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Johnson v. Collins

March 22, 2006

NATHANIEL JOHNSON, INMATE #B84211, PLAINTIFF,
v.
T.J. COLLINS, B.J. COLE, J. PEA, AND STEVEN JOHNSON, DEFENDANTS.



The opinion of the court was delivered by: Stiehl, District Judge

MEMORANDUM AND ORDER

Plaintiff, an inmate in the Menard Correctional Center, brings this action for deprivations of his constitutional rights pursuant to 42 U.S.C. § 1983. Plaintiff previously was granted leave to proceed in forma pauperis, and he has tendered the full filing fee.

This case is now before the Court for a preliminary review of the complaint pursuant to 28 U.S.C. § 1915A, which provides, in pertinent part:

(a) Screening.-- The court shall review, before docketing, if feasible or, in any event, as soon as practicable after docketing, a complaint in a civil action in which a prisoner seeks redress from a governmental entity or officer or employee of a governmental entity.

(b) Grounds for Dismissal.-- On review, the court shall identify cognizable claims or dismiss the complaint, or any portion of the complaint, if the complaint--

(1) is frivolous, malicious, or fails to state a claim on which relief may be granted; or

(2) seeks monetary relief from a defendant who is immune from such relief.

28 U.S.C. § 1915A. An action or claim is frivolous if "it lacks an arguable basis either in law or in fact." Neitzke v. Williams, 490 U.S. 319, 325 (1989). Upon careful review of the complaint and any supporting exhibits, the Court finds that none of the claims in the complaint may be dismissed at this point in the litigation.

Factual Allegations

Plaintiff states that while he was detained in the St. Clair County Jail in Belleville, Illinois, defendants failed to protect him from an attack by another inmate. Plaintiff states that jail inmate Rafael A. Jackson had been forcing other detainees, including the Plaintiff, to pay him "protection dues." Plaintiff complained to jail officials, and on April 20, 2004, a separation order was entered and inmate Jackson was moved to a different cell block from Plaintiff. While Jackson was being moved, he passed by Plaintiff and threatened to kill him.

On June 5, 2004, Plaintiff was placed in the same visiting room with Jackson. Plaintiff states that this was done deliberately by defendant Pea. Jackson brutally attacked Plaintiff, stabbing him in the head and hand and causing a back injury. Plaintiff was taken to an outside hospital where he received stitches. Plaintiff later learned that inmate Jackson had assaulted other inmates in the jail. Plaintiff told Defendants Cole and Johnson that he wanted to lodge a formal complaint, but they told him to "drop the whole matter" or he would "end up" on the same block with Jackson. Plaintiff filed a formal grievance with Defendant Collins, but never received a response. Plaintiff states that all the defendants had allowed Jackson to "commit one assault after another" without taking any steps to stop him. Plaintiff states that as a result of the assault, he suffered from numerous stab wounds (requiring stitches), lower back problems, headaches, cold sweats, anxiety, and mental anguish. Legal Standards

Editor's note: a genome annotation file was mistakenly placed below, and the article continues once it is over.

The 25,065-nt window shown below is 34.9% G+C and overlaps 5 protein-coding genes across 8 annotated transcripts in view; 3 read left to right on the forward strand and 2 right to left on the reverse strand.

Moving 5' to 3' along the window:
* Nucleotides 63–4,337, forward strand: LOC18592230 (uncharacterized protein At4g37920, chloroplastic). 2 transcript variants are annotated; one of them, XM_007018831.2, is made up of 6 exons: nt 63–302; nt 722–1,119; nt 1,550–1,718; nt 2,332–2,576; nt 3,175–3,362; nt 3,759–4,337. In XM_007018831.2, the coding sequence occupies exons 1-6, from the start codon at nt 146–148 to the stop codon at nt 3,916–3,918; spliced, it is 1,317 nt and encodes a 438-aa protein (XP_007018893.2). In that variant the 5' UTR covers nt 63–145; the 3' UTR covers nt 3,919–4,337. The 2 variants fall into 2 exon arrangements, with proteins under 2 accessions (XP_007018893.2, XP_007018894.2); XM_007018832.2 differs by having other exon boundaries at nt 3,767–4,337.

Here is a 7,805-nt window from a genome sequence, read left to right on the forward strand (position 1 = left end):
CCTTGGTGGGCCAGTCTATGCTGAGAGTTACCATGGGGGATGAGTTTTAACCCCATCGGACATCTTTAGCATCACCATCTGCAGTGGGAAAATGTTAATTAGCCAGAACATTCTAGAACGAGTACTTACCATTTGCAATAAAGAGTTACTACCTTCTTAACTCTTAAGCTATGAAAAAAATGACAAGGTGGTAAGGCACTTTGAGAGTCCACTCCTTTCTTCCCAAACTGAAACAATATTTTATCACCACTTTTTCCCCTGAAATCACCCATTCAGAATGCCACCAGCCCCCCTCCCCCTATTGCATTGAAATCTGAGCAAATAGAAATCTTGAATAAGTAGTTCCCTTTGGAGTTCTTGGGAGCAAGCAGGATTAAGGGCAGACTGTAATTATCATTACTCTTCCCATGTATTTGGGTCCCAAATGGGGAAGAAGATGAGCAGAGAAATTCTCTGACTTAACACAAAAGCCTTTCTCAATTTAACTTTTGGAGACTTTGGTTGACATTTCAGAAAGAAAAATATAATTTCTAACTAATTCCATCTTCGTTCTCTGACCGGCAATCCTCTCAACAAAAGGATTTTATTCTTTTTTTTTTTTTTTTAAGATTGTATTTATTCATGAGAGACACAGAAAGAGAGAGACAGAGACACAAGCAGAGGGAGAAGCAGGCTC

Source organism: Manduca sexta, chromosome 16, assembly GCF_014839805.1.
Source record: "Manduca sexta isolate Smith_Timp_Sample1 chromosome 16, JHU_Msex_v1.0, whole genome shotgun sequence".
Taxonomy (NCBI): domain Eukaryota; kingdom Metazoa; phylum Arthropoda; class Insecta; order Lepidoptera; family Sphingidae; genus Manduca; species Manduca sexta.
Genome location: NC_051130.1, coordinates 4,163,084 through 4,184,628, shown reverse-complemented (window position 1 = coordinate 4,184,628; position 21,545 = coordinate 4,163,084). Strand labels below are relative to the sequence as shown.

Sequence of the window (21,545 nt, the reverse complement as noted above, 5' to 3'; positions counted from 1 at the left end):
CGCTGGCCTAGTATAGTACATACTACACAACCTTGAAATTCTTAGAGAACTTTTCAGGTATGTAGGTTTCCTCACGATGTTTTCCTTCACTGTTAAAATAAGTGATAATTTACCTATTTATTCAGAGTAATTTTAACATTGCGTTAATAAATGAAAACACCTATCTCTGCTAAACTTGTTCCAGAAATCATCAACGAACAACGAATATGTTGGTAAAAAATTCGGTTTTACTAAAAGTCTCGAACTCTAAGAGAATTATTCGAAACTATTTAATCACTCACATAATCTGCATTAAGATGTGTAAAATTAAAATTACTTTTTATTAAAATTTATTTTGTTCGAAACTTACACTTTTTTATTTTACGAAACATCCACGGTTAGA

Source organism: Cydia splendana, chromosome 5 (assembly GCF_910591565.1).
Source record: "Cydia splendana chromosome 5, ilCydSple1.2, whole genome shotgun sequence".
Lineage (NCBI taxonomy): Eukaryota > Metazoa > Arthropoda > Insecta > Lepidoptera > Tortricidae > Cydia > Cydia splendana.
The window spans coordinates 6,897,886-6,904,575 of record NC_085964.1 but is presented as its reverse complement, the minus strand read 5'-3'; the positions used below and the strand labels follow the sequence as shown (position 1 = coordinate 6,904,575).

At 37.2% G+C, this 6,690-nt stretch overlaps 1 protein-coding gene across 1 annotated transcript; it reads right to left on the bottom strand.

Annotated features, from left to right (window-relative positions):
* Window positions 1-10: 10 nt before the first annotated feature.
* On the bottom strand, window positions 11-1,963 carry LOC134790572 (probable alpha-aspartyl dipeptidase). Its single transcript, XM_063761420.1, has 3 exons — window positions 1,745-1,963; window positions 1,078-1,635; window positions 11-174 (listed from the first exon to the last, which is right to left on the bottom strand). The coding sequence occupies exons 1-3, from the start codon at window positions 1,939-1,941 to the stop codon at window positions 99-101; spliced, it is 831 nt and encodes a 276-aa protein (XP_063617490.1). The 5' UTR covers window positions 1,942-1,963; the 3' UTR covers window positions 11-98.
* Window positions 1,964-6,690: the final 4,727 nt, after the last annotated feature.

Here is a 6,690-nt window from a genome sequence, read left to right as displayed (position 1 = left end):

Failure to Protect. In Farmer v. Brennan, 511 U.S. 825 (1994), the Supreme Court held that "prison officials have a duty . . . to protect prisoners from violence at the hands of other prisoners." Id. at 833 (internal citations omitted); see also Luttrell v. Nickel, 129 F.3d 933, 935 (7th Cir. 1997). However, not every harm caused by another inmate translates into constitutional liability for the corrections officers responsible for the prisoner's safety. Farmer, 511 U.S. at 834. In order for a plaintiff to succeed on a claim for failure to protect, he must show that he is incarcerated under conditions posing a substantial risk of serious harm, and that the defendants acted with "deliberate indifference" to that danger. Id.; Reed v. McBride, 178 F.3d 849, 852 (7th Cir. 1999). A plaintiff also must prove that prison officials were aware of a specific, impending, and substantial threat to his safety, often by showing that he complained to prison officials about a specific threat to his safety. Pope v. Shafer, 86 F.3d 90, 92 (7th Cir. 1996). In other words, Defendants had to know that there was a substantial risk that those who attacked Plaintiff would do so, yet failed to take any action. Sanville v. McCaughtry, 266 F.3d 724, 733-34 (7th Cir. 2001). Based on Plaintiff's allegations and these legal standards, this claim cannot be dismissed at this point in the litigation. See 28 U.S.C. § 1915A.

Retaliation. Plaintiff's factual allegations also state a claim of unconstitutional retaliation. Although Plaintiff does not specifically state that he is bringing such a claim, it is the Court's duty to find as many claims as may be inferred from a plaintiff's factual narrative. Plaintiff states that after the assault, he attempted to file a formal complaint regarding the incident, but Defendants Cole and Johnson told him that if he filed a complaint he would be put back in the same cell block with Jackson.

Prison officials may not retaliate against inmates for filing grievances or otherwise complaining about their conditions of confinement. See, e.g., Walker v. Thompson, 288 F.3d 1005 (7th Cir. 2002); DeWalt v. Carter, 224 F.3d 607 (7th Cir. 2000); Babcock v. White, 102 F.3d 267 (7th Cir. 1996); Cain v. Lane, 857 F.2d 1139 (7th Cir. 1988). Furthermore, "[a]ll that need be specified is the bare minimum facts necessary to put the defendant on notice of the claim so that he can file an answer." Higgs v. Carver, 286 F.3d 437, 439 (7th Cir. ...


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